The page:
The Anchorman

AFW catches up with Sydney FC key midfielder Stuart Musialik.

After a rocky start, STUART MUSIALIK has emerged as a key component in Sydney FC-s charge towards the Hyundai A-League title this season

For Stuart Musialik, it was a case of a dream debut turned bad when he finally stepped on to the field for Sydney FC in round two of this year-s Hyundai A-League season. Away to Central Coast Mariners and with his new side leading 2-1, a two-minute spell midway through the second half turned Musialik-s debut on its head.

First, ex-Sydney man Sasho Petrovski levelled the scores, and then Musialik received a yellow card for a tackle from behind. His reaction to receiving the booking was enough for referee Ben Williams to give Musialik another yellow, and it was game over for Musialik-s debut.

Having left Newcastle Jets after winning the grand final last season, and missing most of the pre-season, plus the first match of the regular season with Sydney because of Olyroo Olympic duty, it-s been a difficult start for a player who has been touted as one of the country-s brightest young talents. More importantly, he-d been kept waiting to make an impact on arguably a bigger stage than what he-d played so far in his professional career.

It was important for Musialik to prove his worth right away in illustrious surroundings, but it had turned out to be a debut to forget.

“You want to have a solid pre-season when you go to a new club, but I wasn-t here so it was pretty tough for me,” Musialik says. “Getting sent off in my debut didn-t help the cause.

“It was disappointing because it wasn-t the dream debut I was hoping to have for Sydney and it-s one of those things that happens in football you don-t want it to happen and wish it hadn-t, but it-s how you bounce back from them.”

Bounced back he has. Halfway through the season and things are a lot better for Musialik. Since the red card, he-s played a starring role in Sydney FC-s season, so much so it-s been said that when he plays well, the team plays well.

Key component

Deployed as a defensive midfielder to link defence with midfield, Musialik - who idolised legendary Manchester United midfielder Roy Keane - has been key to Sydney FC and their playing style this season. Since serving a one-match suspension, Musialik has played every minute of Sydney-s season and has been one of the big success stories of the side-s push for A-League glory this year.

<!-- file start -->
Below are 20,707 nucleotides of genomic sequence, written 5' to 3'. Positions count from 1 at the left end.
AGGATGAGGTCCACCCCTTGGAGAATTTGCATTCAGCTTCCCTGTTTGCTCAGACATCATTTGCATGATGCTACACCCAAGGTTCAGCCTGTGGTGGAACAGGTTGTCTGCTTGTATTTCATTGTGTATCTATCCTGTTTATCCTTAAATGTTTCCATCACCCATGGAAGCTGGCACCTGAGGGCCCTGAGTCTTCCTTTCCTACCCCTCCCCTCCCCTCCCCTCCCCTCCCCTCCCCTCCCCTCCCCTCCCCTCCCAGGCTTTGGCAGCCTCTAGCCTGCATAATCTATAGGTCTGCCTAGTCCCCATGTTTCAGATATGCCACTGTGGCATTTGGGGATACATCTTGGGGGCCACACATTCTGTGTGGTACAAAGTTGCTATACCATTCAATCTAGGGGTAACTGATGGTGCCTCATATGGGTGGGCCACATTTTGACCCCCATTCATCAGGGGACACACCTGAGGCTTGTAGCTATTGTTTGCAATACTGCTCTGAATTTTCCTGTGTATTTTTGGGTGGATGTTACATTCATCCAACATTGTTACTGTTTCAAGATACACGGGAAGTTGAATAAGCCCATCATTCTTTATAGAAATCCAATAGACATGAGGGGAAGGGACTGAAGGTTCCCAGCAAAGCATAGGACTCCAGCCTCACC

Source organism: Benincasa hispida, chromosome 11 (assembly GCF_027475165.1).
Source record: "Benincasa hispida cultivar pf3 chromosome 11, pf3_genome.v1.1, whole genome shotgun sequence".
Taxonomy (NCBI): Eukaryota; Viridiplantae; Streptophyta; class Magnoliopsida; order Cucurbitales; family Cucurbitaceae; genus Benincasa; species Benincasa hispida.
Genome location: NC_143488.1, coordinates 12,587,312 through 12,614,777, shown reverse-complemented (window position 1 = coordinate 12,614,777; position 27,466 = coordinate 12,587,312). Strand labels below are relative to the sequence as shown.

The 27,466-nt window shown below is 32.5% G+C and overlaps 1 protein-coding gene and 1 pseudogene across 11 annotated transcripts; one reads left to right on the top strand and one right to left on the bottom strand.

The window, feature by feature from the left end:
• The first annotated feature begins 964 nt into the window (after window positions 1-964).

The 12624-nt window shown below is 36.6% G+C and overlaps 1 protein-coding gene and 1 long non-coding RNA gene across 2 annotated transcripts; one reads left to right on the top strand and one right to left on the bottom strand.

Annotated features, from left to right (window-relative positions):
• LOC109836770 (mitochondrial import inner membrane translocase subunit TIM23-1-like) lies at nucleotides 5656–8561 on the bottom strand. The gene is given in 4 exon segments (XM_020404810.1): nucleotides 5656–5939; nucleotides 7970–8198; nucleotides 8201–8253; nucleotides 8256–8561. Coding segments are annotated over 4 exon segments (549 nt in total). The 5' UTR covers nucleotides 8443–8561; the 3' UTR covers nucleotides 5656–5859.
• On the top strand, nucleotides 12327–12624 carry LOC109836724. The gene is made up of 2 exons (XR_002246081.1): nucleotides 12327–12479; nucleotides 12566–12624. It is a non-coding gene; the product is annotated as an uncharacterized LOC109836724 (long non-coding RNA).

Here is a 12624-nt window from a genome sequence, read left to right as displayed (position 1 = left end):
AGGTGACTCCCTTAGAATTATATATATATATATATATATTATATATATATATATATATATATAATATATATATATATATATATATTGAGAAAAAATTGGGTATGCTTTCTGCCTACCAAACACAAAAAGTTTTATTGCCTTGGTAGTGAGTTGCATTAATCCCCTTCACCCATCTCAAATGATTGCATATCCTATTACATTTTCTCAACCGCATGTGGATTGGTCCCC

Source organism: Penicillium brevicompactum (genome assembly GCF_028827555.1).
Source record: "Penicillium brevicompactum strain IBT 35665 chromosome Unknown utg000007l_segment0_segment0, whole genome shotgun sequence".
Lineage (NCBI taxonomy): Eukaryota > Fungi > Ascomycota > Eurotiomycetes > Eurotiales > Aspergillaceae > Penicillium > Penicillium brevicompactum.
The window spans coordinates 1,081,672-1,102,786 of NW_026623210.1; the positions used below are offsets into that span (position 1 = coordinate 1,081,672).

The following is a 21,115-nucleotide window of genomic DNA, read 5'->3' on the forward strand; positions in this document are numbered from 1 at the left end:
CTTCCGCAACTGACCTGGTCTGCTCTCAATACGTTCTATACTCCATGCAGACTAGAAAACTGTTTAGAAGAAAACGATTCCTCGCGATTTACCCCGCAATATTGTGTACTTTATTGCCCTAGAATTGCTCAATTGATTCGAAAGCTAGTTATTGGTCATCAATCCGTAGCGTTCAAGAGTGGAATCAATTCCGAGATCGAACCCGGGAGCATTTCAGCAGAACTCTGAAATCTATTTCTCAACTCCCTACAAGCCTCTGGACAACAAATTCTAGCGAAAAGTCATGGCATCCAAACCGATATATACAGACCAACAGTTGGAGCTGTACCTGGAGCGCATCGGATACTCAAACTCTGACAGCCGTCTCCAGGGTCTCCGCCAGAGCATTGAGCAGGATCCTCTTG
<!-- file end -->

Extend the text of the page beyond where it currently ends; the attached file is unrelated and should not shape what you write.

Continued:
And although his role in front of the back four has received much praise, his coach still demands more from the player. “Kossie gets on my back, saying he wants me to get forward a bit more,” Musialik says.

“He thinks I have it in me to bag a few goals as well.”

The coach-s sentiments proved correct when, in round seven at home to Queensland, Musialik popped up after three minutes of injury time to snatch an equaliser for Sydney and rescue a point. To do so in front of the Cove made it extra special for the player not known for his goal-scoring exploits.

“It was good for me to get a goal like that and to try and put aside the bad memories I had of the debut,” he says looking back at that goal.

But on the whole, it-s been an upward trajectory for Musialik this season. He says he-s not a box-to-box player, in the conventional mould of a central midfielder, but the responsibility Musialik has in the team is what inspires him most in his role.

"I like to have that responsibility in controlling things and controlling the tempo of the game,” he explains. “Also, I like having as many touches as I can and in that position you probably get the most touches out of everyone so I like that position.”

But, as much as Musialik relishes the responsibility that comes with his position, areas of this are still something he-s looking to harness further.

“In my position it-s important to organise the team and I definitely have to work on that,” he admits. “Also, my left foot is my weaker foot and it-d make it a lot easier if I could switch play with both feet.”

Being noticed

While a young player will always have areas in which to grow, opposition managers recognise the impact Musialik is having for Sydney FC - and none more so than former coach Gary van Egmond at Newcastle Jets, who deployed a man marker on the young midfielder when they played each other at EnergyAustralia Stadium. It-s a tactic not often used on a player so far away from the opposition-s goal.

“Any time coaches from the opposition use someone to man-mark you it-s a compliment,” he admits about the tactic. “A lot of times in my position, opposition tend to let you have a bit more time and space and let you go a bit more freely because you-re not a striker or immediate danger to their goal, so you take it as a compliment.”

A compliment, in terms of a squad full of superstars, of what Musialik is to John Kosmina-s side. As comfortable as he has slotted into the team on the pitch, Musialik remains unfazed by the household names and reputations he now calls teammates in the Sydney FC dressing room.

“The big names in our team don-t let it go to their head or anything,” Musialik explains. “They-re really down to earth and they-re the ones who train the hardest and it gets the best out of you.”

With the season nearing the half-way stage, Musialik believes there-s still more to come from the Sydney side. “We-re still only playing at 70 or 80 per cent of our best,” he believes. “And to still be up there is a positive - if we can come home strong towards the end of the season I-m sure it-ll get us in the top four.”

A top-four finish is surely a lower-end-of-the-scale prediction from Musialik, as he-s aware of the expectation that comes with playing for one of the glamour clubs in the A-League. Nevertheless, if his recent form is anything to go by, the blip during his debut will become a minor blemish on a successful playing career.